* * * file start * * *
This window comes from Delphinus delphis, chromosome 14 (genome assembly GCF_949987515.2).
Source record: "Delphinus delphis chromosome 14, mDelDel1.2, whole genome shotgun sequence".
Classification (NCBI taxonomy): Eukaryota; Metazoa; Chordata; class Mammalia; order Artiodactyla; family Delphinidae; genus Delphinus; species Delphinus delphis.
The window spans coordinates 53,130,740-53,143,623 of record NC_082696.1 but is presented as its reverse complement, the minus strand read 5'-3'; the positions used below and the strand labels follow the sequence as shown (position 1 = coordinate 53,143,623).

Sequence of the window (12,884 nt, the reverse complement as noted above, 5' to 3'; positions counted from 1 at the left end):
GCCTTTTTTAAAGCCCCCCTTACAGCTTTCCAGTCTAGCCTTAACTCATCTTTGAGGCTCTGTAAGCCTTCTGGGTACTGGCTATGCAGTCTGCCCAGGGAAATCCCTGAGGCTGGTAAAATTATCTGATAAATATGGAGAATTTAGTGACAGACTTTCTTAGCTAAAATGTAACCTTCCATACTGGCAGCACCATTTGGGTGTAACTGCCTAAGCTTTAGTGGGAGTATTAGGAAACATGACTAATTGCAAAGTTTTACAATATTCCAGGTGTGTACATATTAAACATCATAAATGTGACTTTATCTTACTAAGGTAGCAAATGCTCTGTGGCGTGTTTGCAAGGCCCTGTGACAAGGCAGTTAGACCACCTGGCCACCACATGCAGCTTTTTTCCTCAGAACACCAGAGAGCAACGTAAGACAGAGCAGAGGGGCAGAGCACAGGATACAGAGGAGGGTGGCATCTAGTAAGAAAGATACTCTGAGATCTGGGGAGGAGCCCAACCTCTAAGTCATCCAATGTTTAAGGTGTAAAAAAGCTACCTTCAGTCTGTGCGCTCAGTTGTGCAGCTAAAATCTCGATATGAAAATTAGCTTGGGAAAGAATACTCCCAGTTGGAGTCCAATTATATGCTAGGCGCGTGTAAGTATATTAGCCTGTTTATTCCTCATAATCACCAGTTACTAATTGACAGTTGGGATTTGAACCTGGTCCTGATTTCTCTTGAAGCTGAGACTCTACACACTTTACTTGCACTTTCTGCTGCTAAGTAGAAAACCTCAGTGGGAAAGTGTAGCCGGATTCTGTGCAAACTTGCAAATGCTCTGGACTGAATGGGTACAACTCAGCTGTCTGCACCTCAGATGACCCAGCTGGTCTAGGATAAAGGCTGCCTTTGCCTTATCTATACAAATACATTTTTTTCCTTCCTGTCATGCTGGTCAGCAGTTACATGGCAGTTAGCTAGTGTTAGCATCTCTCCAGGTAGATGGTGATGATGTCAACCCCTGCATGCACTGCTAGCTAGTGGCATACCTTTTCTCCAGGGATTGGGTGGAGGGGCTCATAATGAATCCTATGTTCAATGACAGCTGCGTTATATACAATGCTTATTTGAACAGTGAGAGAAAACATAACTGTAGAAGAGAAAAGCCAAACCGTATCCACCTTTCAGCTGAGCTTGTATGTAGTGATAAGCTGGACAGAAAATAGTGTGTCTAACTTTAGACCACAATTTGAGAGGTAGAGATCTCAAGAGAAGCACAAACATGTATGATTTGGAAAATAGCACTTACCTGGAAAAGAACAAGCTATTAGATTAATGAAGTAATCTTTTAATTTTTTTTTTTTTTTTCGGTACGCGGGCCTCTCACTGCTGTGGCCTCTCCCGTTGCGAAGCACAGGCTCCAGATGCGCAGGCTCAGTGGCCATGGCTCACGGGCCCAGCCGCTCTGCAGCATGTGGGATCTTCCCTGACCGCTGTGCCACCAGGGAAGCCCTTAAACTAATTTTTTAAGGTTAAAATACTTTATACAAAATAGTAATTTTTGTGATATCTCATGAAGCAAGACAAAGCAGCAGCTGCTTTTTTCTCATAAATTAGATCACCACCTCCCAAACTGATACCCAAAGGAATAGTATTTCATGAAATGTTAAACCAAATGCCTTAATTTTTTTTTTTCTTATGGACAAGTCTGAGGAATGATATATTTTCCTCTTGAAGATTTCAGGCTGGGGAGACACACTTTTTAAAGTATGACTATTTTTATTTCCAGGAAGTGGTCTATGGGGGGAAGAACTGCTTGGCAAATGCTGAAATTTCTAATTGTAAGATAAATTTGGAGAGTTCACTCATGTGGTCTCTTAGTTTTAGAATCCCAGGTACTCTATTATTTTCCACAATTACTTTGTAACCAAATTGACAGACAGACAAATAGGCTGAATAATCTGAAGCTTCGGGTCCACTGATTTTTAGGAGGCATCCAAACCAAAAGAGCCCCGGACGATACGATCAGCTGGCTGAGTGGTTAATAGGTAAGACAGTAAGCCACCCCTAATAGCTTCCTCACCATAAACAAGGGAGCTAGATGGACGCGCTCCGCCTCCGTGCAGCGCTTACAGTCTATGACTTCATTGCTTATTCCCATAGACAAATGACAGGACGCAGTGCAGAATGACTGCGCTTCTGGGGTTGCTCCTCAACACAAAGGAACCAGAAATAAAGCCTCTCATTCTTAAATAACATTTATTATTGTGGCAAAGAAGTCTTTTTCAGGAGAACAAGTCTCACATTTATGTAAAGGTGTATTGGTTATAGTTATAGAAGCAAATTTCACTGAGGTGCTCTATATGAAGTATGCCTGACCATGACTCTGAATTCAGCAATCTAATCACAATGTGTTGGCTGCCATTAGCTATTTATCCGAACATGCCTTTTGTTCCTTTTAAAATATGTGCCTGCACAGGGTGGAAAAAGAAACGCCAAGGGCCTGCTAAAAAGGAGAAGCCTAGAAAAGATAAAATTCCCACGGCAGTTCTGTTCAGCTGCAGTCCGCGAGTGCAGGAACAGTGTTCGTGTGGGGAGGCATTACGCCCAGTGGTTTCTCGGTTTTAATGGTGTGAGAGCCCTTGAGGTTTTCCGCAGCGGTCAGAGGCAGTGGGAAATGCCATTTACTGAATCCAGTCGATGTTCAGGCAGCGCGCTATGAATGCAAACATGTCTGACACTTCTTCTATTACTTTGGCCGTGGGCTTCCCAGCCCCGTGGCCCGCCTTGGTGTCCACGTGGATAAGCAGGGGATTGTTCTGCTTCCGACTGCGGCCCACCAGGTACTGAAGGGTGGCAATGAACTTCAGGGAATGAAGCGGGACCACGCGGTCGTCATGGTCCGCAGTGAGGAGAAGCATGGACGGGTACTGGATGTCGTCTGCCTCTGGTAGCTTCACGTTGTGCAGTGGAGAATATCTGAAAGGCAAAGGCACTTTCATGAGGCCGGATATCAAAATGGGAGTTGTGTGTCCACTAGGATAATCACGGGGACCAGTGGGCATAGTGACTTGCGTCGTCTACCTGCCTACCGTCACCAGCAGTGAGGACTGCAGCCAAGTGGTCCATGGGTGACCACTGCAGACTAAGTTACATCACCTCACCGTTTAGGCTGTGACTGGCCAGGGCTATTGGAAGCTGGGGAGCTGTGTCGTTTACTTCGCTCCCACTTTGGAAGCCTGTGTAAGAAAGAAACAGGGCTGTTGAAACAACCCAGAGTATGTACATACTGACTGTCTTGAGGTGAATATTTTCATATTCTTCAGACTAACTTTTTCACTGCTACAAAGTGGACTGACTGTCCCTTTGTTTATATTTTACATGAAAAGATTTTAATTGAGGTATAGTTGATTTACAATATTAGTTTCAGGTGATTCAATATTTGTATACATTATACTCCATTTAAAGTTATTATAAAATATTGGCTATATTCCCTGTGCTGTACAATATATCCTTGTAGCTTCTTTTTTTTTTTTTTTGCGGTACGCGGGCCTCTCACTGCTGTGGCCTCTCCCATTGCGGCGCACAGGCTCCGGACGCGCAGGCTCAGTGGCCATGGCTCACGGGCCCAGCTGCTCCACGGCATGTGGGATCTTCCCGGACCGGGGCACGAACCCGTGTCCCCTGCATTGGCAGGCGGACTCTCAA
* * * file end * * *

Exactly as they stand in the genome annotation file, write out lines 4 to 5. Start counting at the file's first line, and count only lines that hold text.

The window spans coordinates 53,130,740-53,143,623 of record NC_082696.1 but is presented as its reverse complement, the minus strand read 5'-3'; the positions used below and the strand labels follow the sequence as shown (position 1 = coordinate 53,143,623).

Sequence of the window (12,884 nt, the reverse complement as noted above, 5' to 3'; positions counted from 1 at the left end):